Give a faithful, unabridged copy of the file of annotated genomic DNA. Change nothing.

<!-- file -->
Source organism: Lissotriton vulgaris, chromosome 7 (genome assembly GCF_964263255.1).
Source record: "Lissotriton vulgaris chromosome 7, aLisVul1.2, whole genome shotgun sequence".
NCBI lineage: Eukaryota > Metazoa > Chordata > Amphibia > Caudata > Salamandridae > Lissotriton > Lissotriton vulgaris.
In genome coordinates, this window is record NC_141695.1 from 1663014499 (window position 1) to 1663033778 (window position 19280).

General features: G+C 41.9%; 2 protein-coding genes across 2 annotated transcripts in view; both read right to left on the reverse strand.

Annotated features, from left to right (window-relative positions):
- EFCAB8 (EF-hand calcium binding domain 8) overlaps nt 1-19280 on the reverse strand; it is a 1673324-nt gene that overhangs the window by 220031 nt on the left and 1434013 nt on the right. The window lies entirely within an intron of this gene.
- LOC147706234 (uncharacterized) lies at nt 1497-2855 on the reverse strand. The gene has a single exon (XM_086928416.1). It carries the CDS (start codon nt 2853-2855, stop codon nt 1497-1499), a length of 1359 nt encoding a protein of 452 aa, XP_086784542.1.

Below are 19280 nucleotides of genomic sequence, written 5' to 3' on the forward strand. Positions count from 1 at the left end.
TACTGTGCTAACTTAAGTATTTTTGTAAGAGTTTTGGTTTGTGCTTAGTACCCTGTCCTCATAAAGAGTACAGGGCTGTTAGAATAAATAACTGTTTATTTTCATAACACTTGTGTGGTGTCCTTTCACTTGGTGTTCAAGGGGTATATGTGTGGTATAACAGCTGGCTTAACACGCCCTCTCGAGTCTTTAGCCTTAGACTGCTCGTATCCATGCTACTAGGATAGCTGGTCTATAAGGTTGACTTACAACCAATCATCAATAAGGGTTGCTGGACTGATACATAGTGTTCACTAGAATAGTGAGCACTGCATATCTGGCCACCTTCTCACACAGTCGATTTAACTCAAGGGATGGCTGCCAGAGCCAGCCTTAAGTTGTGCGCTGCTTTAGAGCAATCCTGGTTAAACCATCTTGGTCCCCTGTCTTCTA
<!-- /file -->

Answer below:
Source organism: Lissotriton vulgaris, chromosome 7 (genome assembly GCF_964263255.1).
Source record: "Lissotriton vulgaris chromosome 7, aLisVul1.2, whole genome shotgun sequence".
NCBI lineage: Eukaryota > Metazoa > Chordata > Amphibia > Caudata > Salamandridae > Lissotriton > Lissotriton vulgaris.
In genome coordinates, this window is record NC_141695.1 from 1663014499 (window position 1) to 1663033778 (window position 19280).

General features: G+C 41.9%; 2 protein-coding genes across 2 annotated transcripts in view; both read right to left on the reverse strand.

Annotated features, from left to right (window-relative positions):
- EFCAB8 (EF-hand calcium binding domain 8) overlaps nt 1-19280 on the reverse strand; it is a 1673324-nt gene that overhangs the window by 220031 nt on the left and 1434013 nt on the right. The window lies entirely within an intron of this gene.
- LOC147706234 (uncharacterized) lies at nt 1497-2855 on the reverse strand. The gene has a single exon (XM_086928416.1). It carries the CDS (start codon nt 2853-2855, stop codon nt 1497-1499), a length of 1359 nt encoding a protein of 452 aa, XP_086784542.1.

Below are 19280 nucleotides of genomic sequence, written 5' to 3' on the forward strand. Positions count from 1 at the left end.
TACTGTGCTAACTTAAGTATTTTTGTAAGAGTTTTGGTTTGTGCTTAGTACCCTGTCCTCATAAAGAGTACAGGGCTGTTAGAATAAATAACTGTTTATTTTCATAACACTTGTGTGGTGTCCTTTCACTTGGTGTTCAAGGGGTATATGTGTGGTATAACAGCTGGCTTAACACGCCCTCTCGAGTCTTTAGCCTTAGACTGCTCGTATCCATGCTACTAGGATAGCTGGTCTATAAGGTTGACTTACAACCAATCATCAATAAGGGTTGCTGGACTGATACATAGTGTTCACTAGAATAGTGAGCACTGCATATCTGGCCACCTTCTCACACAGTCGATTTAACTCAAGGGATGGCTGCCAGAGCCAGCCTTAAGTTGTGCGCTGCTTTAGAGCAATCCTGGTTAAACCATCTTGGTCCCCTGTCTTCTA